• With Nothing But Silence They Turned Their Bodies To Face the Noise is directed by Athena Mazarakis and choreographed by Athena Mazarakis and PJ Sabbagha in collaboration with the cast. It features creative input from Nicholas Aphane (Music/Sound score/Composition and performance); Sasha Ehlers (production and costume design); Thabo Pule (lighting) and Jessica Denyschen (videography) and was performed by Nicholas Aphane, Nomfundo Hlongwa, Francesca Matthys, Athena Mazarakis, Shawn Mothupi, PJ Sabbagha, Oupa Sibeko and Lorin Sookool on July 15, in the Main Wits Theatre as part of the Wits 969 Festival, Wits University. Visit webtickets.co.za or visit Wits 969 on facebook.

A house for every mouse, and every mouse in his house

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PHONING mum: Ameera Patel (top) and Roberto Pombo (bottom), articulate a tale of stress in the working world. Photograph for CuePix by Megan Moore.

IT’S NOT EVERY day that you discover a blend of the wit and wisdom of a Greek fabulist from antiquity with the dynamics of pop-up book technology, all infused into a South African context. Rat Race takes the fable of the town mouse and the country mouse, originally penned by Aesop some time before Christ, and yields something totally delightful, which your one year old will respond to with utter glee.

It’s a beautifully made piece in which Miles (Roberto Pombo), the chap who is based in the grit and stress of Jo’burg, meets Melissa (Ameera Patel), she of country air, compost, bicycle rides and chickens which must be fed. Blending puppetry and innovation, minimal diction with shapes and surprises, Rat Race is the kind of work that will hit the ‘funny’ button every time, for your sproglet. Particularly when Miles, the mouse with scant rural savvy encounters the chickens and believes them to be monsters.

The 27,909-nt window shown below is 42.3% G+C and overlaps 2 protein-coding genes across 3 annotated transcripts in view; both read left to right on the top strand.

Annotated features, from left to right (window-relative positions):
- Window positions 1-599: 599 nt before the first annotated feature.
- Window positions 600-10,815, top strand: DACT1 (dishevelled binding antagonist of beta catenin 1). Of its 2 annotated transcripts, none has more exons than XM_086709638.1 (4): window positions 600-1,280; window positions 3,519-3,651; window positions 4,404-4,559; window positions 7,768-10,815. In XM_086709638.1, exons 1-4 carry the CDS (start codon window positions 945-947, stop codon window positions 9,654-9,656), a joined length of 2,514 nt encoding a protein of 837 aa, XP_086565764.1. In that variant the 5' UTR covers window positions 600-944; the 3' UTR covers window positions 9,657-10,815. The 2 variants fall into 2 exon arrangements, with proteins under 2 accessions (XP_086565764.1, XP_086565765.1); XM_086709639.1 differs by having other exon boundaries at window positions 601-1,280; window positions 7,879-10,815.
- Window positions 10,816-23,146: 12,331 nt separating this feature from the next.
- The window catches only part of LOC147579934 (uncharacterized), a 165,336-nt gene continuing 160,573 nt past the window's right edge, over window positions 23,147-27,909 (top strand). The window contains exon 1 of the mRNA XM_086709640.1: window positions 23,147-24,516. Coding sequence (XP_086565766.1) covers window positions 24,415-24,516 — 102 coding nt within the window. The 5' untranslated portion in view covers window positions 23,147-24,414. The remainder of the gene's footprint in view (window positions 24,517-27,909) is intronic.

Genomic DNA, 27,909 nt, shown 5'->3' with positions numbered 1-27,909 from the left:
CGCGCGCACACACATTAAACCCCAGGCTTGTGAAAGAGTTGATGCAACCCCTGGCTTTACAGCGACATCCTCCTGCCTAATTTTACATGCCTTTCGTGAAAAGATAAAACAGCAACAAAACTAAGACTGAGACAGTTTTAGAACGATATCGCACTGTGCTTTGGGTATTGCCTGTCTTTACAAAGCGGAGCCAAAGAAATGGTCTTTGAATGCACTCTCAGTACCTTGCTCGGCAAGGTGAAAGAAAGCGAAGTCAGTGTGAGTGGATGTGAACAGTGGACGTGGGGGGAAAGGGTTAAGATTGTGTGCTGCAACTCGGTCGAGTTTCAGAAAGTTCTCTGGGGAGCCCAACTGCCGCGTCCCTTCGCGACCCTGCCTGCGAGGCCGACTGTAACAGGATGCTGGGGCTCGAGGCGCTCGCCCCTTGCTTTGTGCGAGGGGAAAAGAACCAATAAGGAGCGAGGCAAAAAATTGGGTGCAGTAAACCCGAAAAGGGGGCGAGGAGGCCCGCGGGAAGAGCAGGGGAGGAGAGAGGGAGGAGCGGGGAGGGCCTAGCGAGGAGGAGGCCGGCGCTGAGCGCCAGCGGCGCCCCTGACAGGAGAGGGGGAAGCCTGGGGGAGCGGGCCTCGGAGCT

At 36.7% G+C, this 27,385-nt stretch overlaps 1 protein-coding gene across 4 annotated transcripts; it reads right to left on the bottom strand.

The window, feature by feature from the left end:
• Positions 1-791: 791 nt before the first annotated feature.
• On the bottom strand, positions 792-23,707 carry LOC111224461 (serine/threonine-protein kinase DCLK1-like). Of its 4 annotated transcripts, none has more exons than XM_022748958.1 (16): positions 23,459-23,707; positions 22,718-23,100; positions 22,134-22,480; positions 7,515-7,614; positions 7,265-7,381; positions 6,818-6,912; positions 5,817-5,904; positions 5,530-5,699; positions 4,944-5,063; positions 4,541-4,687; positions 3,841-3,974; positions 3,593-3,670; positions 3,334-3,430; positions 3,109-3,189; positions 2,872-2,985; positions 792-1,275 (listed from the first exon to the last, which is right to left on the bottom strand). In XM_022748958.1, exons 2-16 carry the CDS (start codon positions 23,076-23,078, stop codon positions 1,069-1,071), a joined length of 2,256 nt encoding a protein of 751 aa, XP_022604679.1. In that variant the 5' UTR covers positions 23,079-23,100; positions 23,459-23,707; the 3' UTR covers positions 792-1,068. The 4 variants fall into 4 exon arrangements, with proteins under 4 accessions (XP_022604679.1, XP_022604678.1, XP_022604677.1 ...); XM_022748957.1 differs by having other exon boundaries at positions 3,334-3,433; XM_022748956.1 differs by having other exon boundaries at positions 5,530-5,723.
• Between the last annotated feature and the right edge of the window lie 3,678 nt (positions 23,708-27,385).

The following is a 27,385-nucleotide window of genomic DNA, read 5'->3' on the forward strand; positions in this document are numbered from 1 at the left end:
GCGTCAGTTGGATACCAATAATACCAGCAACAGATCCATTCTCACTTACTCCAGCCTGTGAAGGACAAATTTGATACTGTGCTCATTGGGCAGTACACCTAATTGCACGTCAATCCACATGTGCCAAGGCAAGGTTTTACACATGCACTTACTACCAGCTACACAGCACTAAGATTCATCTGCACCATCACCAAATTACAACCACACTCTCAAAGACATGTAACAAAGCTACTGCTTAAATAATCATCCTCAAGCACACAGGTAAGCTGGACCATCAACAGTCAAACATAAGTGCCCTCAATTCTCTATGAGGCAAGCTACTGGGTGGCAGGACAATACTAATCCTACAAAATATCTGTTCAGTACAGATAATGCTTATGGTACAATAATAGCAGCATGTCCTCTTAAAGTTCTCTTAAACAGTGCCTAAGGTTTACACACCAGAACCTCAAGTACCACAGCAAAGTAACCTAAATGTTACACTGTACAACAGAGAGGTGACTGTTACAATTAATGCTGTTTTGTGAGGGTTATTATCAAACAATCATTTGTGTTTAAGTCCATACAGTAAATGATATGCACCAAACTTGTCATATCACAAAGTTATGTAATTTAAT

It’s an allegory about the value of meditation and the horror of stress, and one that is about following your heart and cheating your fears. It’s told with a sophisticated understanding of the littlies in the audience, their attention spans and the things they will remember. First prize, however, must go to the set of this charming little work. Comprising a fabric construction on wheels which contains all the colours and decoupage, patch work and shapes that you can imagine, it’s a show which will make you think of Fisher Price toys in terms of how well it is designed and how there’s a hook or a container for every little element to the work.

And while there’s a sensibility and witty extrapolation on the day-to-day stress which we as people in a town context encounter and internalise, there’s several developed asides about the vagaries of living in the country – what, for instance, you get to boogie to, in a world where all you do is sweep, cycle, breath and sleep.